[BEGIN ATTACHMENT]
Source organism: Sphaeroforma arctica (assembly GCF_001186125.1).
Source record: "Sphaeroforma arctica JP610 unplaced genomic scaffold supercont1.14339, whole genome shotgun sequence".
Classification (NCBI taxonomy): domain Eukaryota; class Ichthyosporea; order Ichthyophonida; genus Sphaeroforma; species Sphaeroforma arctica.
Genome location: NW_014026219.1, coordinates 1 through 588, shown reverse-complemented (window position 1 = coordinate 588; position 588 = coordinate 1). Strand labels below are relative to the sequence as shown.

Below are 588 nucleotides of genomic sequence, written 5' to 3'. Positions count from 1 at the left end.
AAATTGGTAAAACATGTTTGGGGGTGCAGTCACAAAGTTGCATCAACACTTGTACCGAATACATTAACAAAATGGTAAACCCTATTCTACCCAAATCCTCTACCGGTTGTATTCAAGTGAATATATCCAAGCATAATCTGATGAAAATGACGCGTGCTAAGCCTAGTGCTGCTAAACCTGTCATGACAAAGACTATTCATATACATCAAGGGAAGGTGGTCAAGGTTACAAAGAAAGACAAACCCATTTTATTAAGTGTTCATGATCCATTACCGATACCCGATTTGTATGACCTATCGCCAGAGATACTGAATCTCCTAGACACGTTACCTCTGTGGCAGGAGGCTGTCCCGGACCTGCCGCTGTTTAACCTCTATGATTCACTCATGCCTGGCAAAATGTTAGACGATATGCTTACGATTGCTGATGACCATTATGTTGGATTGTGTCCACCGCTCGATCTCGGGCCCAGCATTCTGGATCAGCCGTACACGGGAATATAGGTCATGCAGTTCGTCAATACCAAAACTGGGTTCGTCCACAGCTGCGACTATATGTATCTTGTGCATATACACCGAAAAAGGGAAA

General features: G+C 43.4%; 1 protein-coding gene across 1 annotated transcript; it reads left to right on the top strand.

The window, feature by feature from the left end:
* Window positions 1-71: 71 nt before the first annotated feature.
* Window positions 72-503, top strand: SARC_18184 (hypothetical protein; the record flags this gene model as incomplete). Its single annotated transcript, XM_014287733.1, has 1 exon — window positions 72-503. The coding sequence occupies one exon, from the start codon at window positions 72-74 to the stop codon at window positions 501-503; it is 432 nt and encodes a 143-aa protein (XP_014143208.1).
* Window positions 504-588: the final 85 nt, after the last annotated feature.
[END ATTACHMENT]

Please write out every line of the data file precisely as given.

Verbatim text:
Source organism: Sphaeroforma arctica (assembly GCF_001186125.1).
Source record: "Sphaeroforma arctica JP610 unplaced genomic scaffold supercont1.14339, whole genome shotgun sequence".
Classification (NCBI taxonomy): domain Eukaryota; class Ichthyosporea; order Ichthyophonida; genus Sphaeroforma; species Sphaeroforma arctica.
Genome location: NW_014026219.1, coordinates 1 through 588, shown reverse-complemented (window position 1 = coordinate 588; position 588 = coordinate 1). Strand labels below are relative to the sequence as shown.

Below are 588 nucleotides of genomic sequence, written 5' to 3'. Positions count from 1 at the left end.
AAATTGGTAAAACATGTTTGGGGGTGCAGTCACAAAGTTGCATCAACACTTGTACCGAATACATTAACAAAATGGTAAACCCTATTCTACCCAAATCCTCTACCGGTTGTATTCAAGTGAATATATCCAAGCATAATCTGATGAAAATGACGCGTGCTAAGCCTAGTGCTGCTAAACCTGTCATGACAAAGACTATTCATATACATCAAGGGAAGGTGGTCAAGGTTACAAAGAAAGACAAACCCATTTTATTAAGTGTTCATGATCCATTACCGATACCCGATTTGTATGACCTATCGCCAGAGATACTGAATCTCCTAGACACGTTACCTCTGTGGCAGGAGGCTGTCCCGGACCTGCCGCTGTTTAACCTCTATGATTCACTCATGCCTGGCAAAATGTTAGACGATATGCTTACGATTGCTGATGACCATTATGTTGGATTGTGTCCACCGCTCGATCTCGGGCCCAGCATTCTGGATCAGCCGTACACGGGAATATAGGTCATGCAGTTCGTCAATACCAAAACTGGGTTCGTCCACAGCTGCGACTATATGTATCTTGTGCATATACACCGAAAAAGGGAAA

General features: G+C 43.4%; 1 protein-coding gene across 1 annotated transcript; it reads left to right on the top strand.

The window, feature by feature from the left end:
* Window positions 1-71: 71 nt before the first annotated feature.
* Window positions 72-503, top strand: SARC_18184 (hypothetical protein; the record flags this gene model as incomplete). Its single annotated transcript, XM_014287733.1, has 1 exon — window positions 72-503. The coding sequence occupies one exon, from the start codon at window positions 72-74 to the stop codon at window positions 501-503; it is 432 nt and encodes a 143-aa protein (XP_014143208.1).
* Window positions 504-588: the final 85 nt, after the last annotated feature.